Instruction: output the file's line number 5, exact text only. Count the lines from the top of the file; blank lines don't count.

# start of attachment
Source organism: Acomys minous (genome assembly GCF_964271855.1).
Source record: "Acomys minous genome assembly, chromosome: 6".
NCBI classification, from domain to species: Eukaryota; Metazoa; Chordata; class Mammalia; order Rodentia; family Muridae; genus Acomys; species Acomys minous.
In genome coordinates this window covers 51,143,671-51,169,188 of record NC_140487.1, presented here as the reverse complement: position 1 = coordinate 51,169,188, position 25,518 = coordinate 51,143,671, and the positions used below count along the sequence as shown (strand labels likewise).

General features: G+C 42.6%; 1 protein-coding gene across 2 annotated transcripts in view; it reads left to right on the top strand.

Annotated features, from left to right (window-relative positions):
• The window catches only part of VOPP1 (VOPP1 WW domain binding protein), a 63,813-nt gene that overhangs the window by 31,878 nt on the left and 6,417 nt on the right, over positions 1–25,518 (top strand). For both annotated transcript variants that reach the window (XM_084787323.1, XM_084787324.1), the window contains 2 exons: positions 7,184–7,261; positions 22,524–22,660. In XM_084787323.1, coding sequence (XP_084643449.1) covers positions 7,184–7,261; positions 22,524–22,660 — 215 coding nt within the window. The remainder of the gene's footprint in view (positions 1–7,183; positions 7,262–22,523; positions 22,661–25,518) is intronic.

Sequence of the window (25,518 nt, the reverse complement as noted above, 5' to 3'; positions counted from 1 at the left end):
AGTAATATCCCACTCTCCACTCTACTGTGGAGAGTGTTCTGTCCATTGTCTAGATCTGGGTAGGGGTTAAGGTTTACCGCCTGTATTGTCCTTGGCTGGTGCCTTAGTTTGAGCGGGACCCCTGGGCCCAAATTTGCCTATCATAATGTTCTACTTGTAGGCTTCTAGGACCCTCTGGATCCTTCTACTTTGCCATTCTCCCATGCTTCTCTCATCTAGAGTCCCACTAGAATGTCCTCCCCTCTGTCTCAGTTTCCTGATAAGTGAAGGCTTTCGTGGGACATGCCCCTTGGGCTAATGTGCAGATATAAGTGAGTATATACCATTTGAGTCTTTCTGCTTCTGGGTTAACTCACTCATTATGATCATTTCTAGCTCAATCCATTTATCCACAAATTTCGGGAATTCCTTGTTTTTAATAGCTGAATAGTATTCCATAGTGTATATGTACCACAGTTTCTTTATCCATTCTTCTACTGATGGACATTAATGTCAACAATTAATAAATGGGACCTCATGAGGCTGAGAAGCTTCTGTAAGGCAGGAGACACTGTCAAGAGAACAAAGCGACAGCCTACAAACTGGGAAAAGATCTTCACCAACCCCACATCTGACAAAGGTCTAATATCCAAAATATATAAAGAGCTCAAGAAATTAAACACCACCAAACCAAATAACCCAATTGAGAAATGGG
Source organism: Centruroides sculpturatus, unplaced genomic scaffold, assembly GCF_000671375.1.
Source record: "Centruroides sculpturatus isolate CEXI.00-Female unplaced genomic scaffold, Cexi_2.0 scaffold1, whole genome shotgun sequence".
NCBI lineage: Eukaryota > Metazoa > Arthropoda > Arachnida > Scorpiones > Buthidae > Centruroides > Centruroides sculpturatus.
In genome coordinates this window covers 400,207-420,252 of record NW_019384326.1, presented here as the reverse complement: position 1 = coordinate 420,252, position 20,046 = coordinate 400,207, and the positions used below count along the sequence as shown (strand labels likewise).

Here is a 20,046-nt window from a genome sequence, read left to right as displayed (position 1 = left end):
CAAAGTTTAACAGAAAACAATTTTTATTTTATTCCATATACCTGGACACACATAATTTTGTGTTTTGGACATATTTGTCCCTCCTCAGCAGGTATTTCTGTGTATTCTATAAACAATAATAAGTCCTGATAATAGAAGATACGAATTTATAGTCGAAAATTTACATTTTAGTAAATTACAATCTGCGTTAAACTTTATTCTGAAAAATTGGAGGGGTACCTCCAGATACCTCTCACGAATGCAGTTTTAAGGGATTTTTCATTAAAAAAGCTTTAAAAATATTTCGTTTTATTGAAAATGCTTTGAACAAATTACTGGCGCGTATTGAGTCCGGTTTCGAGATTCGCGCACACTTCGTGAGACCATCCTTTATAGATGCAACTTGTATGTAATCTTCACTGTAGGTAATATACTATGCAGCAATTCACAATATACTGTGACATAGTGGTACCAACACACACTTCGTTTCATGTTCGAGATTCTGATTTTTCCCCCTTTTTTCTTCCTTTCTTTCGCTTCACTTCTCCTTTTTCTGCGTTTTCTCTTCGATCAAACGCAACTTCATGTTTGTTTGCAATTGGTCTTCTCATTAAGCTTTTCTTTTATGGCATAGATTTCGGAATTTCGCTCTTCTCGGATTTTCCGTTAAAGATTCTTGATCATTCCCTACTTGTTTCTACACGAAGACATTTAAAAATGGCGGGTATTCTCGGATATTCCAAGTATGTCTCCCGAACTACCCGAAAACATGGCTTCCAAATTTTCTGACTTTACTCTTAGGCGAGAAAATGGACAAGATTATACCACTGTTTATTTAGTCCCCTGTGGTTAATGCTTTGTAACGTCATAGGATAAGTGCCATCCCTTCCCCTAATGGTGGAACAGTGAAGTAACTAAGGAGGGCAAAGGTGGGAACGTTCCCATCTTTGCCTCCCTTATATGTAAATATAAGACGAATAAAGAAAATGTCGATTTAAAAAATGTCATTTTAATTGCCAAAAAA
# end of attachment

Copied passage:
General features: G+C 42.6%; 1 protein-coding gene across 2 annotated transcripts in view; it reads left to right on the top strand.